Talk with Ike Kavas, founder and CEO of Irvine-based Ephesoft Inc., about the process of securing startup funding, and you’ll hear a story that’s common for many local entrepreneurs.
“We’ve built our company here in Orange County,” Kavas said. “But I was told ‘no’ everywhere I went for funding in the region. We bootstrapped the business for seven years before the time was right to expand and try again. Despite pitching to local investors again, I found a better fit outside the area. My story is not unique. The challenge of finding funding here is nearly universal, and it makes it especially difficult for first-time entrepreneurs. Many give up or move out.”
Research shows that 95% of the innovation capital invested in OC startups has come from investors outside Southern California. This means we are exporting 95% of the investment profits from these local companies to other regions.
The CEO Leadership Alliance of Orange County (CLA-OC) has set out to disrupt this dynamic with its new SC Master Fund. A fund of funds, the Master Fund invests in promising local venture capital funds that will in turn invest in early-stage high-potential innovation companies based in and around Orange County.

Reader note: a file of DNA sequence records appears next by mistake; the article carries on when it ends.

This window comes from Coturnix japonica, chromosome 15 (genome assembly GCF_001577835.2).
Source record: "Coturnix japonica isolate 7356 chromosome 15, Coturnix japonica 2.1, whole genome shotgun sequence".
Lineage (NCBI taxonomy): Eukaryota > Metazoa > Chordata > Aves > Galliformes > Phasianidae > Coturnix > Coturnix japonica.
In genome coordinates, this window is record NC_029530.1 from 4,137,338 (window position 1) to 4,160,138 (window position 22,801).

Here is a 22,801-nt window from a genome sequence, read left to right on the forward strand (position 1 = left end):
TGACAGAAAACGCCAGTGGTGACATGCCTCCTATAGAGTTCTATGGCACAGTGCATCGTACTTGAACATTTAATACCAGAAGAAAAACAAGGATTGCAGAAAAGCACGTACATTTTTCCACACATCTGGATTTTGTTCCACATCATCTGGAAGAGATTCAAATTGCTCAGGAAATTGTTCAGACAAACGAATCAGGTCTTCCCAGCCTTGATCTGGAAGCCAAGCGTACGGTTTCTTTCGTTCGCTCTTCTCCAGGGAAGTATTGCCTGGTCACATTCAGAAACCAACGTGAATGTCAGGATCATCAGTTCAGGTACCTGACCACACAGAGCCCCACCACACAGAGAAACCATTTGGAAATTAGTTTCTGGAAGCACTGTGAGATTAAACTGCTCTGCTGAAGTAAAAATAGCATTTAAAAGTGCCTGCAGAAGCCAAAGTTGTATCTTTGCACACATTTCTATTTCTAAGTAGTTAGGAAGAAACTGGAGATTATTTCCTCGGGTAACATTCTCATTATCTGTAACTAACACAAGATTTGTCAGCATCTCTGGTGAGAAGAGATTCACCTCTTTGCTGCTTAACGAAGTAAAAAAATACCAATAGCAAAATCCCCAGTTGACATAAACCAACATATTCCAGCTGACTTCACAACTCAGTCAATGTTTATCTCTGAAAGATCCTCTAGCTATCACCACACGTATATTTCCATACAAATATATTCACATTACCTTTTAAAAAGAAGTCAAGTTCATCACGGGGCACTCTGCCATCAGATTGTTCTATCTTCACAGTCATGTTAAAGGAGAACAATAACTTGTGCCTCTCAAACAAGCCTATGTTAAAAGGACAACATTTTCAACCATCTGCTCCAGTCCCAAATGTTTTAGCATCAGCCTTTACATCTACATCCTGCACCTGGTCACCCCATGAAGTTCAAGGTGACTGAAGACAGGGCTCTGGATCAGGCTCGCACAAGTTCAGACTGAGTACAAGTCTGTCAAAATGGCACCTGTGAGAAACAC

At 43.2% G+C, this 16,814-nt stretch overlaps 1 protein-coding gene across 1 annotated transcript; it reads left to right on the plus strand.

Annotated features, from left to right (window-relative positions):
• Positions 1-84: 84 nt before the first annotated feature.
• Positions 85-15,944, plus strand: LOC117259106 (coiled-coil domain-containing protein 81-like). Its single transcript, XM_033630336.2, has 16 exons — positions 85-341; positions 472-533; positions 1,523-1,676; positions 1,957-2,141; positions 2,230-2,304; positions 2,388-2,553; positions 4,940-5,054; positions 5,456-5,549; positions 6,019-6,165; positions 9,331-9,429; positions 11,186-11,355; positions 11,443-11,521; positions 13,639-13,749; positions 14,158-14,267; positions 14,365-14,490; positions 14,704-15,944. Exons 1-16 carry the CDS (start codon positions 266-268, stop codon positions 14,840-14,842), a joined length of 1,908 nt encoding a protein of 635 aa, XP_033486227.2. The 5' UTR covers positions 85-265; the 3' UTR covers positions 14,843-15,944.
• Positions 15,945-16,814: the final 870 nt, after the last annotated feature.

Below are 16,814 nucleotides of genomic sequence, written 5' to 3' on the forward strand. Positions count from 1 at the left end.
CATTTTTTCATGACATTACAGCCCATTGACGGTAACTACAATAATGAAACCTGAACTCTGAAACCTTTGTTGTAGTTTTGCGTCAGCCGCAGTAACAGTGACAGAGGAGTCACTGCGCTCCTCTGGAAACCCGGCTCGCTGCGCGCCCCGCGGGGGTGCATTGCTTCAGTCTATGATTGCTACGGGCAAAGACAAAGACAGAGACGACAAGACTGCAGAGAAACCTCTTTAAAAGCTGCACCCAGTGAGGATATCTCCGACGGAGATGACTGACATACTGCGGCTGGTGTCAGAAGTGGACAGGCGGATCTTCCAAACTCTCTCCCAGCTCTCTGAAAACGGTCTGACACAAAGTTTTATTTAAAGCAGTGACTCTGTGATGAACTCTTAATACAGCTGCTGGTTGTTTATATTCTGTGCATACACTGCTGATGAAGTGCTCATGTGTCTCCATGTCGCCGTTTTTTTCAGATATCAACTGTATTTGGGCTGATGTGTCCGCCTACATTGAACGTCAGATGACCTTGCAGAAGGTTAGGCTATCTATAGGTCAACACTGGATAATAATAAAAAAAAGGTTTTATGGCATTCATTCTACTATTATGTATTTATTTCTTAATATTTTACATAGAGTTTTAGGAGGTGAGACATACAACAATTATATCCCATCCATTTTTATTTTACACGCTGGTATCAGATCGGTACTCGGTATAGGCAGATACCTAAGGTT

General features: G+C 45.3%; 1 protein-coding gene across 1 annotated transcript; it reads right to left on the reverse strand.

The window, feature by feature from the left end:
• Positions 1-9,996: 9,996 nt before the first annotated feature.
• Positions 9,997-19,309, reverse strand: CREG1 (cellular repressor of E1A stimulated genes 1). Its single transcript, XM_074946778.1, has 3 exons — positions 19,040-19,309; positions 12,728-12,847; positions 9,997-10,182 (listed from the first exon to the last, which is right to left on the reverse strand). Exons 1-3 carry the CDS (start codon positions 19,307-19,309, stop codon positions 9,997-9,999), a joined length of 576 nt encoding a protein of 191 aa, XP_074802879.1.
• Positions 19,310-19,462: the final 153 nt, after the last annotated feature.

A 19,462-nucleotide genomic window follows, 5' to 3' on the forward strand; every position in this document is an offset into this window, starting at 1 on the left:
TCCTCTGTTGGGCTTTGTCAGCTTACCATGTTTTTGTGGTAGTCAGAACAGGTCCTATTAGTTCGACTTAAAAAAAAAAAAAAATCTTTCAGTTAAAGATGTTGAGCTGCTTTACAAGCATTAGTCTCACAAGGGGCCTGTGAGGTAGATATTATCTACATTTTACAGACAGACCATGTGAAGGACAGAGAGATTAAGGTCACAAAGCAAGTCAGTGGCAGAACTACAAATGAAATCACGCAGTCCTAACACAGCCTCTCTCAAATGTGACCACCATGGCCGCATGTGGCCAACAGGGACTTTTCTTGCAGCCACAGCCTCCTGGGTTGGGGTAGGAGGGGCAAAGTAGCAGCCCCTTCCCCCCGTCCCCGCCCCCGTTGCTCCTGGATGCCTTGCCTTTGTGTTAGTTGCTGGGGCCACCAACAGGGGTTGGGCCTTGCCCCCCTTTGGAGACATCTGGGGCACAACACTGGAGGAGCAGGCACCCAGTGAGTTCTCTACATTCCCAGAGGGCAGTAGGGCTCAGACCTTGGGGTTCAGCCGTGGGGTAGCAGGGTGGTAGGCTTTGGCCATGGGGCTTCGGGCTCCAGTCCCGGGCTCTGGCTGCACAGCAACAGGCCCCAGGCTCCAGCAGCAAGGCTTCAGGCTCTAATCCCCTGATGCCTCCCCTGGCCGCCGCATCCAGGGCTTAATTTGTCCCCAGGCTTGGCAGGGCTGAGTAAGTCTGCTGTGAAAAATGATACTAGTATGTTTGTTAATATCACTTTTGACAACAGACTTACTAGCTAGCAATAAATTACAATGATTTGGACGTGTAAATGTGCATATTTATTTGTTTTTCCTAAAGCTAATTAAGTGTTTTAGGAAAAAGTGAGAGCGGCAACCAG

Funded VCs and portfolio companies will leverage the advantages of our location, expertise, talent pool, and distinctive corporate know-how in sectors such as property technology, medical devices, fintech, gaming, artificial intelligence, and enterprise software.
CLA-OC’s research has identified that a root cause of many of OC’s social problems is a lack of good jobs that enable workers to afford to live and work here. Building a top-tier innovation region can help solve this, as each innovation job created pays well and generates five additional new jobs. But we have work to do. An analysis of the 10-year period ending in 2018 shows that top innovation regions grew high-paying jobs an average 15 times faster than Orange County.